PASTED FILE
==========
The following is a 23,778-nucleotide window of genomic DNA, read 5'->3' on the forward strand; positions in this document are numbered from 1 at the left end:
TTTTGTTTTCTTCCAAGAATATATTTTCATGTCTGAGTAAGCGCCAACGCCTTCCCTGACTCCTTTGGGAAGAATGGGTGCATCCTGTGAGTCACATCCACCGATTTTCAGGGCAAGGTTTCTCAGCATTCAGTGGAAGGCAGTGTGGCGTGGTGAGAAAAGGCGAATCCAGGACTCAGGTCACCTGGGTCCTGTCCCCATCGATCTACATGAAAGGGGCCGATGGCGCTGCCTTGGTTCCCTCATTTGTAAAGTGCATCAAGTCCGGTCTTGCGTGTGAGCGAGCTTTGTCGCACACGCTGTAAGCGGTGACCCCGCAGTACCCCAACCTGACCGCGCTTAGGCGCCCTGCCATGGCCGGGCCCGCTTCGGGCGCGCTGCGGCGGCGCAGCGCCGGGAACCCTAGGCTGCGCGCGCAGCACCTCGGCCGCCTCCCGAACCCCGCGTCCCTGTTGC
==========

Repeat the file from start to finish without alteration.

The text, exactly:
The following is a 23,778-nucleotide window of genomic DNA, read 5'->3' on the forward strand; positions in this document are numbered from 1 at the left end:
TTTTGTTTTCTTCCAAGAATATATTTTCATGTCTGAGTAAGCGCCAACGCCTTCCCTGACTCCTTTGGGAAGAATGGGTGCATCCTGTGAGTCACATCCACCGATTTTCAGGGCAAGGTTTCTCAGCATTCAGTGGAAGGCAGTGTGGCGTGGTGAGAAAAGGCGAATCCAGGACTCAGGTCACCTGGGTCCTGTCCCCATCGATCTACATGAAAGGGGCCGATGGCGCTGCCTTGGTTCCCTCATTTGTAAAGTGCATCAAGTCCGGTCTTGCGTGTGAGCGAGCTTTGTCGCACACGCTGTAAGCGGTGACCCCGCAGTACCCCAACCTGACCGCGCTTAGGCGCCCTGCCATGGCCGGGCCCGCTTCGGGCGCGCTGCGGCGGCGCAGCGCCGGGAACCCTAGGCTGCGCGCGCAGCACCTCGGCCGCCTCCCGAACCCCGCGTCCCTGTTGC